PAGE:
In 2000, Rees would be sentenced to seven years in prison after being convicted of attempting to pervert the course of justice after he was caught planning to plant cocaine on a woman on behalf of a client who was in the process of a custody battle with her. The purpose was for the woman to be discredited. Meanwhile, Fillery would be convicted of possession of indecent images of children and was ordered to serve a three-year community rehabilitation order.
Then in 2006, the investigation into Morgan’s murder was re-opened with Scotland Yard officer, Detective Chief Superintendent Dave Cook leading the investigation. When this was reported in the media, a number of people came forward with fresh information which eventually led to Rees, two of his in-laws, Garry and Glenn Vian, and James Cook being charged with the murder of Morgan. Fillery was also charged with perverting the course of justice. During this investigation, a new theory would be put forward: that Morgan had a falling out with Rees over the illegal employment of off-duty police officers in Southern Investigations.
Southern Investigations had been asked to provide security for a car auction company in south London; Morgan didn’t want the work but Rees did so he employed his own police contacts to moonlight. The contract then turned sour when Rees personally took the night’s takings, which was £18,280, from the auction to a bank that night as a ‘favour’ only to allegedly find that the night safe had been glued shut. By his own admission, Rees then took the money home but claimed that it was stolen by two masked robbers who sprayed him in the face with ammonia (Who Killed Daniel Morgan? Britain’s Most Investigated Murder by Peter Jukes & Alastair Morgan). The alleged robbery was never solved but it’s believed that it was part of an elaborate scam. Rees had agreed to pay the money back but Morgan refused to pay it from funds from Southern Investigations because he felt as though Rees was responsible for the loss (The Independent, 9 June, 2007 – ‘Twenty Years on, Police Close in on Detective’s Killers’).
Once again, the case would collapse and the handling of the investigation received major criticism. Despite this, the Metropolitan police would come forward and accept that corrupt police officers in the force had protected the killers.
After Rees’ release from jail and after the collapse of the most recent investigation, he would go on to work with News of the World who paid him to provide illegally obtained information about celebrities and people in the public eye, including the Royal family. During his employment, Rees had a network of corrupt police officers who were more than willing to obtain confidential records for him. It would even be alleged that Rees had commissioned burglaries on behalf of journalists. At one point in time, the Metropolitan police were conducting an inquiry into the phone-hacking scandal, which was known as Operation Weeting. The Guardian would question why they had excluded a large portion of Jonathan’s material from the investigation.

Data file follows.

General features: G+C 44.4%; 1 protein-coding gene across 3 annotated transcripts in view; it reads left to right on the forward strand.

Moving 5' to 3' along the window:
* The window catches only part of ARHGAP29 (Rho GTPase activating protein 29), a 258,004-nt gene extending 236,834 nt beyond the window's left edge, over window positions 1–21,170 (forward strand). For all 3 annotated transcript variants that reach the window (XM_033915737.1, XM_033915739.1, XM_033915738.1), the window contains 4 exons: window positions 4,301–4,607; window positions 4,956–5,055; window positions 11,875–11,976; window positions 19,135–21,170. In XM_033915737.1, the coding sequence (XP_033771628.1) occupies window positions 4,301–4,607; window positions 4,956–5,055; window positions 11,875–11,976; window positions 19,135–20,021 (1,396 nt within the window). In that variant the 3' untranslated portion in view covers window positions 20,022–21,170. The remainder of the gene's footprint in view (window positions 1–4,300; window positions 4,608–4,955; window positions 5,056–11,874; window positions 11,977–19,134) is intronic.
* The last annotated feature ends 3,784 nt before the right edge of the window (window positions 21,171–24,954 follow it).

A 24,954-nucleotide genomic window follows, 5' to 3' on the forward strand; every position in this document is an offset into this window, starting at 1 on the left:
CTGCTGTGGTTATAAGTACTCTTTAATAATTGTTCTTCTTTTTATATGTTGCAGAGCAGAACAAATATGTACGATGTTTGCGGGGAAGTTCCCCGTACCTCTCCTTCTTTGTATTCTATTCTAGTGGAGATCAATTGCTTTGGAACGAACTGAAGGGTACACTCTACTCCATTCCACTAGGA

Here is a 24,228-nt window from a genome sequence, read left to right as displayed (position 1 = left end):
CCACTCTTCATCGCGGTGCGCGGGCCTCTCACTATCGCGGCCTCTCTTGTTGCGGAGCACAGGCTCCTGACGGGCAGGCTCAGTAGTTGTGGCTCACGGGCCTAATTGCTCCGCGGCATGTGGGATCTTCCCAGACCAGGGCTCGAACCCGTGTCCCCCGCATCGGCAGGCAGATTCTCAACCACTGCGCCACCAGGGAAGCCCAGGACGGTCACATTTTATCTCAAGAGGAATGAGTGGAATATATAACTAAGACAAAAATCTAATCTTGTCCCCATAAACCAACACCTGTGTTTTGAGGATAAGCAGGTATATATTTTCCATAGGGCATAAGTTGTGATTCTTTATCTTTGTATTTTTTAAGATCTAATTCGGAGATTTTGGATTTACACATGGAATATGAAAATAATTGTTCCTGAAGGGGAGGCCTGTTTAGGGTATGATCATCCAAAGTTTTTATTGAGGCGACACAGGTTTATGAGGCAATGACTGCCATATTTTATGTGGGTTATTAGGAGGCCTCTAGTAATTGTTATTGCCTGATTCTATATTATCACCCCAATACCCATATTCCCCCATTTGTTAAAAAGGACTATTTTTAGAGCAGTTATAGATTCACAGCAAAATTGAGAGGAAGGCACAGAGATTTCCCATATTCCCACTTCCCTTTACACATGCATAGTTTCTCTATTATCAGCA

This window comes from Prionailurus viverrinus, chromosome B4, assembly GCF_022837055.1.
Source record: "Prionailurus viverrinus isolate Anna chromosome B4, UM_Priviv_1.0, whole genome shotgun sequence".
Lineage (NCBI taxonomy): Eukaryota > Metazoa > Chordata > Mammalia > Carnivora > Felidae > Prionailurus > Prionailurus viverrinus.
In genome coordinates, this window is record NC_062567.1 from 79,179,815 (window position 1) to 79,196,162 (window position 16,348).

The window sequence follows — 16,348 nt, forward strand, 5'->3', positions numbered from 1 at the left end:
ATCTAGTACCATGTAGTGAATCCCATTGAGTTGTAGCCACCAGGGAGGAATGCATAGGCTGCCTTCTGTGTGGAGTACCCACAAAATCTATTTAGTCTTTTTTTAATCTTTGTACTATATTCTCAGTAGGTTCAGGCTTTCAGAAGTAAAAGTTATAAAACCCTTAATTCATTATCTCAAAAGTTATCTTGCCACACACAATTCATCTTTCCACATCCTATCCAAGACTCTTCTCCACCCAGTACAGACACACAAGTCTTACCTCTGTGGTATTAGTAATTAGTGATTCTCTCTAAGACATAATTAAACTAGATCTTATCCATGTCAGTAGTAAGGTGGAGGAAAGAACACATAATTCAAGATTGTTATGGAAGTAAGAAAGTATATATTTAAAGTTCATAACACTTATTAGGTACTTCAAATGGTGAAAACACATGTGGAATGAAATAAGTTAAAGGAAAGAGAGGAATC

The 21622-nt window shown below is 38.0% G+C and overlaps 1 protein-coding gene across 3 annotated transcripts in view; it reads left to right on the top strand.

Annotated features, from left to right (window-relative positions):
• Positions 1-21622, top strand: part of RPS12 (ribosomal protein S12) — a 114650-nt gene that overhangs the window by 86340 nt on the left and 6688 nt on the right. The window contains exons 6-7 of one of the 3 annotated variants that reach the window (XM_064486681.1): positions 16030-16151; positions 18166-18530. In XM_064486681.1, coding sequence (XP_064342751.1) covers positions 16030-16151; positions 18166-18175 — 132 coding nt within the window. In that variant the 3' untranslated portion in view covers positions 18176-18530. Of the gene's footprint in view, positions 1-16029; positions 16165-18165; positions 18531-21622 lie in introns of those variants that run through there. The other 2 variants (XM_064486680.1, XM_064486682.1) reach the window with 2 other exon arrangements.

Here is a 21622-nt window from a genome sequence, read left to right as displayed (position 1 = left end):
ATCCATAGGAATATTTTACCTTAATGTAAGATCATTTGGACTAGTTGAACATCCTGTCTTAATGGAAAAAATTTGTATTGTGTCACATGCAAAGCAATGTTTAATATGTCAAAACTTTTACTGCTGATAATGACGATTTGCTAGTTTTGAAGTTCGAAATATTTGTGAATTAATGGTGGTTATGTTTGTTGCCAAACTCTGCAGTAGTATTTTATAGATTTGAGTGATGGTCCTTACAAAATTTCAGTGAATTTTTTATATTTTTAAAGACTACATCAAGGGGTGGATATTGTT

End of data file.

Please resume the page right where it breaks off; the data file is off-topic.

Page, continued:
Home secretary Theresa May would set up another inquiry into the murder case in 2013. It was originally chaired by Sir Stanley Burnton, who was a former court of appeal judge. However, within just months he would resign over interpretations of the inquiry’s role. The panel on the inquiry were wanting to look into police involvement in the murder as well as what role corruption had to play. Just the following year, Rees, Fillery and the Vian brothers would file a £4 million lawsuit against the Metropolitan police. Fillery would be awarded £25,000 in interim damages while Rees and the Vian brothers would be awarded damages of £414,000.
In June of 2021, the independent inquiry into Morgan’s murder described the Metropolitan police as ‘institutionally corrupt’ and accused them of placing concerns of their reputation above confronting corruption. Lady O’Loan, who was the panel chair, said: ‘We believe the Metropolitan police’s first objective was to protect itself. In so doing, it compounded the suffering and trauma of the family. The Metropolitan police were not honest in their dealings with Daniel Morgan’s family, or the public. The family and the public are owed an apology.’ (The Guardian, 16 June, 2021 – ‘Institutionally Corrupt: Daniel Morgan Inquiry Condemns Met’). The scathing findings of the independent inquiry were a massive victory for Morgan’s family who had been seeking justice for 34 long years. It was a step in the right direction fight for accountability for Morgan and his family who said they felt as though they had been ‘lied to, fobbed off, bullied and degraded’ by the Metropolitan police as well as other institutions they should have been able to rely on (The Guardian, 16 June, 2021 – ‘Institutionally Corrupt: Daniel Morgan Inquiry Condemns Met’).
Within just hours of the findings being publicized, the Metropolitan police rejected the findings.
Despite five police investigations into the murder of Daniel Morgan, the case still remains unsolved. His family are adamant that he was murdered to prevent him going public with information he had uncovered about police corruption. His brother, Alastair Morgan, said: ‘There has been a systematic cover-up from the top of the Met down.’ (Evening Standard, 15 October, 2004 – ‘Battle to Reopen Investigation into Axe Murder’).